By Alexander Campbell, Vickram Singh, November 14, 2019
Indian officials acknowledged on October 30th that a cyberattack occurred at the country’s Kudankulam nuclear power plant. An Indian private cybersecurity researcher had tweeted about the breach three days earlier, prompting Indian authorities to initially deny that it had occurred before admitting that the intrusion had been discovered in early September and that efforts were underway to respond to it.
According to last Monday’s Washington Post, Kudankulam is India’s biggest nuclear power plant, “equipped with two Russian-designed and supplied VVER pressurized water reactors with a capacity of 1,000 megawatts each. Both reactor units feed India’s southern power grid. The plant is adding four more reactor units of the same capacity, making the Kudankulam Nuclear Power Plant one of the largest collaborations between India and Russia.”
While reactor operations at Kudankulam were reportedly unaffected, this incident should serve as yet another wake-up call that the nuclear power industry needs to take cybersecurity more seriously. There are worrying indications that it currently does not: A 2015 report by the British think tank Chatham House found pervasive shortcomings in the nuclear power industry’s approach to cybersecurity, from regulation to training to user behavior. In general, nuclear power plant operators have failed to broaden their cultures of safety and security to include an awareness of cyberthreats. (And by cultures of safety and security, those in the field—such as the Fissile Materials Working Group—refer to a broad, all-embracing approach towards nuclear security, that takes into account the human factor and encompasses programs on personnel reliability and training, illicit trafficking interception, customs and border security, export control, and IT security, to name just a few items. The Hague Communiqué of 2014 listed nuclear security culture as the first of its three pillars of nuclear security, the other two being physical protection and materials accounting.)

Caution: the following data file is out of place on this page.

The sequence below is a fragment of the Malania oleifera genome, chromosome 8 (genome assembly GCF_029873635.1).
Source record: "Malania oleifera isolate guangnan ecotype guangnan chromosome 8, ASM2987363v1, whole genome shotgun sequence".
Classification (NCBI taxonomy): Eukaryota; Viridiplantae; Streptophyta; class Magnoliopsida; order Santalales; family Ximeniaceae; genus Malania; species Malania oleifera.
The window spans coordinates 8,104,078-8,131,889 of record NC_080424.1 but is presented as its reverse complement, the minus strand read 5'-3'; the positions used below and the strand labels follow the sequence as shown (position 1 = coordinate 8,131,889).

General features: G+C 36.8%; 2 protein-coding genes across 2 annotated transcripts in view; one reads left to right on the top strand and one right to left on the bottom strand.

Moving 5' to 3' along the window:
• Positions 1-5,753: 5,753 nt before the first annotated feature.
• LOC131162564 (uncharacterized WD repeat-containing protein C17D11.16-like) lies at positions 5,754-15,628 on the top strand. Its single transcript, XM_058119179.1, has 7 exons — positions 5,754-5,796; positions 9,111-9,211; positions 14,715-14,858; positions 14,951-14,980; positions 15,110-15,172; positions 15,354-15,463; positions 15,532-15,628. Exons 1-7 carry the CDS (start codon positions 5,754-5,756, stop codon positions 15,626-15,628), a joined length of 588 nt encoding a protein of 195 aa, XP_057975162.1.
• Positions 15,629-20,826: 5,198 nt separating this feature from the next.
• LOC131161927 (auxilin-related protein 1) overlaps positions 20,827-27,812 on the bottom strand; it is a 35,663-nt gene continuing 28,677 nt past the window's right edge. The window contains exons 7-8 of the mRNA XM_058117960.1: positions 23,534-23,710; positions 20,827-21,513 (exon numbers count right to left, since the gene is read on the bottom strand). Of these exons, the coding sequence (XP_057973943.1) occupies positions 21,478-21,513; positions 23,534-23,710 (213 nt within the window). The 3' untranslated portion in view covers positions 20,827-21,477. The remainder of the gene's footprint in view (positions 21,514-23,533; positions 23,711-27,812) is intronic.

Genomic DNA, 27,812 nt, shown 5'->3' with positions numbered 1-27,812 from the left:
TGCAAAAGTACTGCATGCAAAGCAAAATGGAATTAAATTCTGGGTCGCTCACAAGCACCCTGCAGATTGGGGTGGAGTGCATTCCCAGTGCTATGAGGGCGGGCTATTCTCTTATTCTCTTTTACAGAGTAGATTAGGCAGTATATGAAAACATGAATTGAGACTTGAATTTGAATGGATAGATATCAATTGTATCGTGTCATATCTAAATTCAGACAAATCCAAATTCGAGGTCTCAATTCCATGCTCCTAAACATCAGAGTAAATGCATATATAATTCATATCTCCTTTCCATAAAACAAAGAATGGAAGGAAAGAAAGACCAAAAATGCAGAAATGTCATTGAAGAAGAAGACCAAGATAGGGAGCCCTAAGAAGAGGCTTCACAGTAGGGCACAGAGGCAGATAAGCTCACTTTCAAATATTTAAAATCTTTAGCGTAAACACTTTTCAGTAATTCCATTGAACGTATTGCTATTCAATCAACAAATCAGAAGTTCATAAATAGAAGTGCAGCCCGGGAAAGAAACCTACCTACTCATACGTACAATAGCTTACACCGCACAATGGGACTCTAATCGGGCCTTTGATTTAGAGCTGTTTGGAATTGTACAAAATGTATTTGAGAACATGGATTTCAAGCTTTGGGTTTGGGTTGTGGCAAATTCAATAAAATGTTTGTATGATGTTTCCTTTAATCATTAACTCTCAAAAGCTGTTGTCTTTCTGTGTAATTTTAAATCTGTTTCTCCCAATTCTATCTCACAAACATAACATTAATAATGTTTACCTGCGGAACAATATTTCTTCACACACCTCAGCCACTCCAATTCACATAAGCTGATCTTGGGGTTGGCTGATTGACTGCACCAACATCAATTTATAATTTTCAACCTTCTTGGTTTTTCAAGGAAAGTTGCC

This laxness might be understandable if last week’s incident were the first of its kind. Instead, there have been over 20 known cyber incidents at nuclear facilities since 1990. This number includes relatively minor items such as accidents from software bugs and inadequately tested updates along with deliberate intrusions, but it demonstrates that the nuclear sector is not somehow immune to cyber-related threats. Furthermore, as the digitalization of nuclear reactor instrumentation and control systems increases, so does the potential for malicious and accidental cyber incidents alike to cause harm.
This record should also disprove the old myth, unfortunately repeated in Kudankulam officials’ remarks, that so-called air-gapping effectively secures operational networks at plants. Air-gapping refers to separating the plant’s internet-connected business networks from the operational networks that control plant processes; doing so is intended to prevent malware from more easily infected business networks from affecting industrial control systems. The intrusion at Kudankulam so far seems limited to the plant’s business networks, but air gaps have failed at the Davis-Besse nuclear power plant in Ohio in 2003 and even classified US military systems in 2008. The same report from Chatham House found ample sector-wide evidence of employee behavior that would circumvent air gaps, like charging personal phones via reactor control room USB slots and installing remote access tools for contractors.